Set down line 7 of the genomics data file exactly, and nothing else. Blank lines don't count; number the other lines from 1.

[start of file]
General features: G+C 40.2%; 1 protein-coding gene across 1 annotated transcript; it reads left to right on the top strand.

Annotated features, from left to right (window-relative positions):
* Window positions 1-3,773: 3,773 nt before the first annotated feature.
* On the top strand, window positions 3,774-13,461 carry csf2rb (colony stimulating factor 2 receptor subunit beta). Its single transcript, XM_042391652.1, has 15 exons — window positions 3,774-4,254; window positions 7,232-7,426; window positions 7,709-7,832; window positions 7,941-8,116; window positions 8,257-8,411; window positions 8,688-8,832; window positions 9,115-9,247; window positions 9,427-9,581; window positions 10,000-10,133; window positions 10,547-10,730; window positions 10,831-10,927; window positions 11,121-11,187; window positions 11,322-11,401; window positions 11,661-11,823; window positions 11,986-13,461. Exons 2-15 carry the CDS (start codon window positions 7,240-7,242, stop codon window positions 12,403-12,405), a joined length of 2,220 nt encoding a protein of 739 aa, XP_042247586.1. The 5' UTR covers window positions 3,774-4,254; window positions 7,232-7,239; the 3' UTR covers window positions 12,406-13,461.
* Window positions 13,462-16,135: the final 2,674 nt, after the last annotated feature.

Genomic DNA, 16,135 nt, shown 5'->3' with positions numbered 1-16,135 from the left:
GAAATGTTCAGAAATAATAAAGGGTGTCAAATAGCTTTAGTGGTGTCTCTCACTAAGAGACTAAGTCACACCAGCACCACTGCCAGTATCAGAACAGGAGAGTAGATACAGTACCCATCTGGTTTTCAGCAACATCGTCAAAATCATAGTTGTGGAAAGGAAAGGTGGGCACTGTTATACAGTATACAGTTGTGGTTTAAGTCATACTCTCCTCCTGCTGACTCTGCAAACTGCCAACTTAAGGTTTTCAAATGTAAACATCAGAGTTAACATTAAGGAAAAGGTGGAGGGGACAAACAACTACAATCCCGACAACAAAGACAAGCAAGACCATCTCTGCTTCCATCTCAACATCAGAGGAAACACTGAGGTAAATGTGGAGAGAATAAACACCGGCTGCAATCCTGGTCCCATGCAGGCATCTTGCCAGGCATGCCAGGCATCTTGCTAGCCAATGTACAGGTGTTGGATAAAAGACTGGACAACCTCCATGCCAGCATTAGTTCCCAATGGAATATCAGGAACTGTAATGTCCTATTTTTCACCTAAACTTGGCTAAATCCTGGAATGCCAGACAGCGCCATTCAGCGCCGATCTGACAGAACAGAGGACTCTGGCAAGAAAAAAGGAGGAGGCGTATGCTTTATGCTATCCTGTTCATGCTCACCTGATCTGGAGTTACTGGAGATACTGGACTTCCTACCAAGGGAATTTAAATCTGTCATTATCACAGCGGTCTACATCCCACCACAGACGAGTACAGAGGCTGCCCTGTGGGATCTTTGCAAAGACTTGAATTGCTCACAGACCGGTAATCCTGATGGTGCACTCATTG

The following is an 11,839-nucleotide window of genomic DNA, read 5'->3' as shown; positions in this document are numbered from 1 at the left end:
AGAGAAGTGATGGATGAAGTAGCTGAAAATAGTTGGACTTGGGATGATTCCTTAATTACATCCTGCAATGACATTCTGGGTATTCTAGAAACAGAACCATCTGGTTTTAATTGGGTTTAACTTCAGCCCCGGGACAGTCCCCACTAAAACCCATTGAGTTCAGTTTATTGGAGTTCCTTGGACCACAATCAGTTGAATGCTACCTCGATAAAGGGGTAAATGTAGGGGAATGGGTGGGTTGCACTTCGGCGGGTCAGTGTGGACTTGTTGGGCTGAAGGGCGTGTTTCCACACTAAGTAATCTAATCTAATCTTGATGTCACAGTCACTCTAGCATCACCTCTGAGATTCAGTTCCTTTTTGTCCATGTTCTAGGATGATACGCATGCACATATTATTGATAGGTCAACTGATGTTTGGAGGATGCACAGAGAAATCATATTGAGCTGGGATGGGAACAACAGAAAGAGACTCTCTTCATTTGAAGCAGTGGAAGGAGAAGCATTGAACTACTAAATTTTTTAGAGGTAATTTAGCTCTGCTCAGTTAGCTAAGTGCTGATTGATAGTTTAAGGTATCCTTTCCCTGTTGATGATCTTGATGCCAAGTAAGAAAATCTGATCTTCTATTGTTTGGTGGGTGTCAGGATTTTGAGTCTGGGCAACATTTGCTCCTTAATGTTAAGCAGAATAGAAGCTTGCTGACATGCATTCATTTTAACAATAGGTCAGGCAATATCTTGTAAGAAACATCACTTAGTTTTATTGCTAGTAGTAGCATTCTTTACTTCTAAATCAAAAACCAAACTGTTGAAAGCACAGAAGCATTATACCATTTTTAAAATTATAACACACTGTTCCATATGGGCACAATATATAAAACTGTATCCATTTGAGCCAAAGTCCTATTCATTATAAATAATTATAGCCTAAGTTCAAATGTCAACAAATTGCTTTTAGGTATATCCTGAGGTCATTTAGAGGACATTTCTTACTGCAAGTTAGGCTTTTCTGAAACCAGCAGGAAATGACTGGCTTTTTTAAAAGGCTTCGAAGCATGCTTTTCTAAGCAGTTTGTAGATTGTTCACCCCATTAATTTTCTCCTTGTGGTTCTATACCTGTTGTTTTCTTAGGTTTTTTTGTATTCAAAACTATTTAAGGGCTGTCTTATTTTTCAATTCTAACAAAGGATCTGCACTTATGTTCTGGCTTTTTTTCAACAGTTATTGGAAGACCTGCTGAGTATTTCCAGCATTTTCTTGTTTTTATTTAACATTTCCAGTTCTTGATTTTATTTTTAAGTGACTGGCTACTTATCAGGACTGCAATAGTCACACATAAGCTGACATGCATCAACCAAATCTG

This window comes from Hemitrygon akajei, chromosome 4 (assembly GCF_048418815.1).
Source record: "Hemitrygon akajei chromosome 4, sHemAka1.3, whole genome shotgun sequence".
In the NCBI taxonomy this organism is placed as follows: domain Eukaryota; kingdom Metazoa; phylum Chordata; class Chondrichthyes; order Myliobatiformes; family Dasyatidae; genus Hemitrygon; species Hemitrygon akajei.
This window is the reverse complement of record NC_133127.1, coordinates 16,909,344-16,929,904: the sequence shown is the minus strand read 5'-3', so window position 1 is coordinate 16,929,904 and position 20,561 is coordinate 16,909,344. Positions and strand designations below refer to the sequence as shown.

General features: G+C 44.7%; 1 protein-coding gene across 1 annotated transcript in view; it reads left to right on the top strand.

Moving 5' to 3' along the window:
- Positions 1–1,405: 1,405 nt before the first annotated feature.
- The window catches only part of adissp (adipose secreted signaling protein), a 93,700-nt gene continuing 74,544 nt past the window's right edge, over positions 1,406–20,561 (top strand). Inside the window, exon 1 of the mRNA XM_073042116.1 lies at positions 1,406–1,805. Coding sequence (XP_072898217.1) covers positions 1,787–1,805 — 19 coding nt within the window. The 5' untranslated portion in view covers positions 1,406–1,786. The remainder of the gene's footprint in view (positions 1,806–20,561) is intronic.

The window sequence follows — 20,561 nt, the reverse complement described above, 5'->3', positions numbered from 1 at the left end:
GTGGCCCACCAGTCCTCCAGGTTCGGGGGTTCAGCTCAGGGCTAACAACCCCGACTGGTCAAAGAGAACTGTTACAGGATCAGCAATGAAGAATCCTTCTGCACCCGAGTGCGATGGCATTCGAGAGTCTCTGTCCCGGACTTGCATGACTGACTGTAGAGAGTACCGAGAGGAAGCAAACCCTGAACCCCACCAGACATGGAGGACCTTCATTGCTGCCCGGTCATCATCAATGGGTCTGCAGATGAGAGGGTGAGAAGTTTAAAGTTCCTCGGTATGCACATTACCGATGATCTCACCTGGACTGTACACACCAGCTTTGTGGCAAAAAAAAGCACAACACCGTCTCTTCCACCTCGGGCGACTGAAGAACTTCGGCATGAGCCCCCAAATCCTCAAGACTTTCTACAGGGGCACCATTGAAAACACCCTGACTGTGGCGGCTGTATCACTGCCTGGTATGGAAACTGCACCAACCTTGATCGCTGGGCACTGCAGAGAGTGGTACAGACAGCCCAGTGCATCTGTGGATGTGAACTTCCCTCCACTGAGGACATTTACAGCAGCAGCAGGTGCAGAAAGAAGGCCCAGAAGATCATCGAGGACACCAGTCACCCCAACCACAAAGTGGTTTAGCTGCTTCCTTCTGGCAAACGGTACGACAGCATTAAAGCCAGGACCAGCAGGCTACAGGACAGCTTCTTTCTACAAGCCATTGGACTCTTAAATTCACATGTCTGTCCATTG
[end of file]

GAAATGTTCAGAAATAATAAAGGGTGTCAAATAGCTTTAGTGGTGTCTCTCACTAAGAGACTAAGTCACACCAGCACCACTGCCAGTATCAGAACAGGAGAGTAGATACAGTACCCATCTGGTTTTCAGCAACATCGTCAAAATCATAGTTGTGGAAAGGAAAGGTGGGCACTGTTATACAGTATACAGTTGTGGTTTAAGTCATACTCTCCTCCTGCTGACTCTGCAAACTGCCAACTTAAGGTTTTCAAATGTAAACATCAGAGTTAACATTAAGGAAAAGGTGGAGGGGACAAACAACTACAATCCCGACAACAAAGACAAGCAAGACCATCTCTGCTTCCATCTCAACATCAGAGGAAACACTGAGGTAAATGTGGAGAGAATAAACACCGGCTGCAATCCTGGTCCCATGCAGGCATCTTGCCAGGCATGCCAGGCATCTTGCTAGCCAATGTACAGGTGTTGGATAAAAGACTGGACAACCTCCATGCCAGCATTAGTTCCCAATGGAATATCAGGAACTGTAATGTCCTATTTTTCACCTAAACTTGGCTAAATCCTGGAATGCCAGACAGCGCCATTCAGCGCCGATCTGACAGAACAGAGGACTCTGGCAAGAAAAAAGGAGGAGGCGTATGCTTTATGCTATCCTGTTCATGCTCACCTGATCTGGAGTTACTGGAGATACTGGACTTCCTACCAAGGGAATTTAAATCTGTCATTATCACAGCGGTCTACATCCCACCACAGACGAGTACAGAGGCTGCCCTGTGGGATCTTTGCAAAGACTTGAATTGCTCACAGACCGGTAATCCTGATGGTGCACTCATTG